Old City Development Proposed
Developer David Perlman told city planners Tuesday that he hopes to build a 38-unit townhouse development with a green roof, outdoor space for each unit, and a mix of surface-lot and garage parking at 412 N. Front Street in Old City.
Three-story townhouse development planned for Front Street in Old City | PlanPhilly: Planning Philadelphia's Future
“What's shocking is that you are sitting on a C-4 property, and behaving rationally instead of exuberantly,” said commission chairman and deputy mayor for economic development Alan Greenberger, referring to current state of the real estate market and the relative low-density of the proposal, compared to the maximums allowed in C-4. “I don't know what to say, except thank you.”
Perlman has built a lot in Northern Liberties. His stuff, by and large, is about as mediocre as it gets.
He's just another cheap developer trying to maximize his return with a minimum amount of investment.
The only irony I see here is that the proposal looks somewhat modern. It's ironic because with respect to his last big development in Northern Liberties (named "Liberty Greene", so cute), the neighborhood encouraged him to go in a more modern direction, which he outright dismissed, proclaiming what "his buyers" prefer (i.e. suburban houses in the city). Well, his lot sat half vacant for three years, and he ultimately built out the remaining houses as rentals (in their cutesy Williamsburg style) because he couldn't sell them, even when more modern new developments all around him continued to sell out.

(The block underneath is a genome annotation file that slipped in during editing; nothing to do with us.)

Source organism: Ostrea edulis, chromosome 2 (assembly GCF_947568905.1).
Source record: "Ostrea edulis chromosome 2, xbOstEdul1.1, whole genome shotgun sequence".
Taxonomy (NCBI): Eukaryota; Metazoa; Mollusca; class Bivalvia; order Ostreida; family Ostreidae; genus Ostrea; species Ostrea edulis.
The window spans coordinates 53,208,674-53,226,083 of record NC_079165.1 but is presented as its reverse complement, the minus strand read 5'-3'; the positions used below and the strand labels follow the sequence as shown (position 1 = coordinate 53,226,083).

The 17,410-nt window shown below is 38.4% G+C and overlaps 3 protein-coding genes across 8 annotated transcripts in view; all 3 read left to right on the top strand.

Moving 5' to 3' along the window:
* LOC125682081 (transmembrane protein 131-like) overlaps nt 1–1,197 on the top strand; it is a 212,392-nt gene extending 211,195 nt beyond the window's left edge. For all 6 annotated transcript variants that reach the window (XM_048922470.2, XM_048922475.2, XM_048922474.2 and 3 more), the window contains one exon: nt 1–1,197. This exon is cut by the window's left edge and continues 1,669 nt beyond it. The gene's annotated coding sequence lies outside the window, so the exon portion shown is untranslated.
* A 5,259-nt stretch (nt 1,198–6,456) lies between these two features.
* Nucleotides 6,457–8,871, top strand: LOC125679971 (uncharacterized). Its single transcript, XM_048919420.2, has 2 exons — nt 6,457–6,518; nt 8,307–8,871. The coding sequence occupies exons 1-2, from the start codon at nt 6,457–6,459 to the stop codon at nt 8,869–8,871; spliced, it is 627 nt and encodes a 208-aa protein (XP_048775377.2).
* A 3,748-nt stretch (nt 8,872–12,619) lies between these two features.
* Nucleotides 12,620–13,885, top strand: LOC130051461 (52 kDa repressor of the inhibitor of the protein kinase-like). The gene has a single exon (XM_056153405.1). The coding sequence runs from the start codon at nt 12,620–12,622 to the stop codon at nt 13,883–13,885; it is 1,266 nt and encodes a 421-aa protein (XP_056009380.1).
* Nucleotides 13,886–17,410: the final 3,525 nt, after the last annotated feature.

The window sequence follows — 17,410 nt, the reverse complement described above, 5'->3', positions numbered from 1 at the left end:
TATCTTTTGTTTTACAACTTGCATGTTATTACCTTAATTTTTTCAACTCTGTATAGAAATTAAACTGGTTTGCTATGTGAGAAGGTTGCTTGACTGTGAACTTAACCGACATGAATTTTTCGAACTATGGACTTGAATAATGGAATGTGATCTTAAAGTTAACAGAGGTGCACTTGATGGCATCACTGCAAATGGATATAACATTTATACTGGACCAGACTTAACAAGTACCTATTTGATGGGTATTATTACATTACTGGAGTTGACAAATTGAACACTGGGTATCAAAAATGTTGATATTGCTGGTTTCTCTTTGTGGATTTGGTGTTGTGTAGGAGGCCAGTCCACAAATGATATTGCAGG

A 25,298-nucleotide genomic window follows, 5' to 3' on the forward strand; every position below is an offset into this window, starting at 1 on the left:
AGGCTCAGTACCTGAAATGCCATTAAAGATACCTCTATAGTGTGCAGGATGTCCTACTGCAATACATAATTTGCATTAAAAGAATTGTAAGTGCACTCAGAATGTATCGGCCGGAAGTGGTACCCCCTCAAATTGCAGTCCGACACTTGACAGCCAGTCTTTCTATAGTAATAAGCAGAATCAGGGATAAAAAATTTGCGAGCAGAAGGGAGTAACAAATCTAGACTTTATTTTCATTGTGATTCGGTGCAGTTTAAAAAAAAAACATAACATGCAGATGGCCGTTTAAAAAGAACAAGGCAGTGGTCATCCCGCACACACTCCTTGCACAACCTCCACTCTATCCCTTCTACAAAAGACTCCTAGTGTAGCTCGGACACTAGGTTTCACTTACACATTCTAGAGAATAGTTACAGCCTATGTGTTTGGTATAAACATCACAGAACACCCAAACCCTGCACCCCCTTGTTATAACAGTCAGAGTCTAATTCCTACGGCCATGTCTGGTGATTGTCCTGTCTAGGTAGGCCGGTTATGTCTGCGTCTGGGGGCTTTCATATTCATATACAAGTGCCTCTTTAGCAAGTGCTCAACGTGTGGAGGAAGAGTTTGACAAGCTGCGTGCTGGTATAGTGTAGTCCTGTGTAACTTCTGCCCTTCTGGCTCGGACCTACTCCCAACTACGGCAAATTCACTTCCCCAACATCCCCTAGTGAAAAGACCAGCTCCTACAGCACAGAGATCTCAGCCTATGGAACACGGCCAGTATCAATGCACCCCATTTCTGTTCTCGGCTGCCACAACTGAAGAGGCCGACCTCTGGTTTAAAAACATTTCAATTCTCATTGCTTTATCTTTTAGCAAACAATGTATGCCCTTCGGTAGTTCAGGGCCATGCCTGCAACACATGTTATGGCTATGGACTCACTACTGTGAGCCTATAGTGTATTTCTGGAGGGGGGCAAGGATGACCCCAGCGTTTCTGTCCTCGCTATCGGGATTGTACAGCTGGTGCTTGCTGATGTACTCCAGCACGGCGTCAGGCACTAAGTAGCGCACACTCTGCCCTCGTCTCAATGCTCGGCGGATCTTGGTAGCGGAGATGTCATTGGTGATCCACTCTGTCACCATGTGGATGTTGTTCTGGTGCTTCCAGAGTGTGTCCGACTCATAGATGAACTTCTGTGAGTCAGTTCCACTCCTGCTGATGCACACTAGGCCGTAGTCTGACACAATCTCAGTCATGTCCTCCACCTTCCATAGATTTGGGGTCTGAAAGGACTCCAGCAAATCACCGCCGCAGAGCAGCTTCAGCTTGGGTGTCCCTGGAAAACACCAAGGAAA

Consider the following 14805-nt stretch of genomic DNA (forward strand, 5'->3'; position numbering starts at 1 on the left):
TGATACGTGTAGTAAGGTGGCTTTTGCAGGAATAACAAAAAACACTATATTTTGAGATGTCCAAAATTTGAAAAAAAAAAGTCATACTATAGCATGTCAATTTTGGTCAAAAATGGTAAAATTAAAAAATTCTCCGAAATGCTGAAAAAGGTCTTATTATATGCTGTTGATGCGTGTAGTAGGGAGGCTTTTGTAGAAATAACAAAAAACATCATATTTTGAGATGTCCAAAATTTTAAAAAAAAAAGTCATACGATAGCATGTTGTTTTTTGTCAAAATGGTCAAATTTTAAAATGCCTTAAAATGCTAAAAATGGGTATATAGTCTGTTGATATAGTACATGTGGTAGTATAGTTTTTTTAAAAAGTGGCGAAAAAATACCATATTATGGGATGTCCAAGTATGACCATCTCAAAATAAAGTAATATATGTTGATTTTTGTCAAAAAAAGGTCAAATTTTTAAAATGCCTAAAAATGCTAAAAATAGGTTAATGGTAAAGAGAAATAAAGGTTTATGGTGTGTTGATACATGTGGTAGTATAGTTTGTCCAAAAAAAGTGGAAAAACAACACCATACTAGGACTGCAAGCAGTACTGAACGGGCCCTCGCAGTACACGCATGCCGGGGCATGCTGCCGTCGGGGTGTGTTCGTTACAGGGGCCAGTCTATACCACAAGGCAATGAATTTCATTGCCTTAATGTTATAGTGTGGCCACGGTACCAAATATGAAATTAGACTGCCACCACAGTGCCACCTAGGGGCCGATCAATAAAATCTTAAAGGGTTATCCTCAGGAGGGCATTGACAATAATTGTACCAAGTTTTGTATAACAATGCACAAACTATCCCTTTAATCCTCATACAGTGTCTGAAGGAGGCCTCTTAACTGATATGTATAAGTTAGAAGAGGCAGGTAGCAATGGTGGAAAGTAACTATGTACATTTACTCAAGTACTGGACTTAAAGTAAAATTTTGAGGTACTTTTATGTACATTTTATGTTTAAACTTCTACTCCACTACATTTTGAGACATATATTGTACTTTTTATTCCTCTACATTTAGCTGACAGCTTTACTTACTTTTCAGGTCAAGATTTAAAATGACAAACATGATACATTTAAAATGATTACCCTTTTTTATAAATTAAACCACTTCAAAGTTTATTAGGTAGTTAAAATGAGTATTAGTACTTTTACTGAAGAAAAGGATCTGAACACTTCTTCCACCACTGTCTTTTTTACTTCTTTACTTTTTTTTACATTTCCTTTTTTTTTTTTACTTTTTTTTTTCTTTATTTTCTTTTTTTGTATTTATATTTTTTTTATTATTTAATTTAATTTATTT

So, instead of schooling the neighborhood on what "his buyers" want, he got schooled by the neighborhood instead, with respect to what buyers in Northern Liberties want. To some extent, some a bit of justice, but it doesn't mean this project will be any more successful. Frankly, I think of Old City as a place where people want some modern touches (big windows, some floor to ceiling glass), but a relatively traditional palette of materials...brick, zinc panel, etc.
So here, I think he's about to fumble again. This proposal is a bit too cheap looking for that site (stucco, anyone...it's not Girard Avenue...it's the core of the city), designed by what is probably the most mediocre architecture firm (of note) in the entire city.
I'm glad to see the site become productive again, but I think overall, the project will elicit a big "MEH" when it's done.
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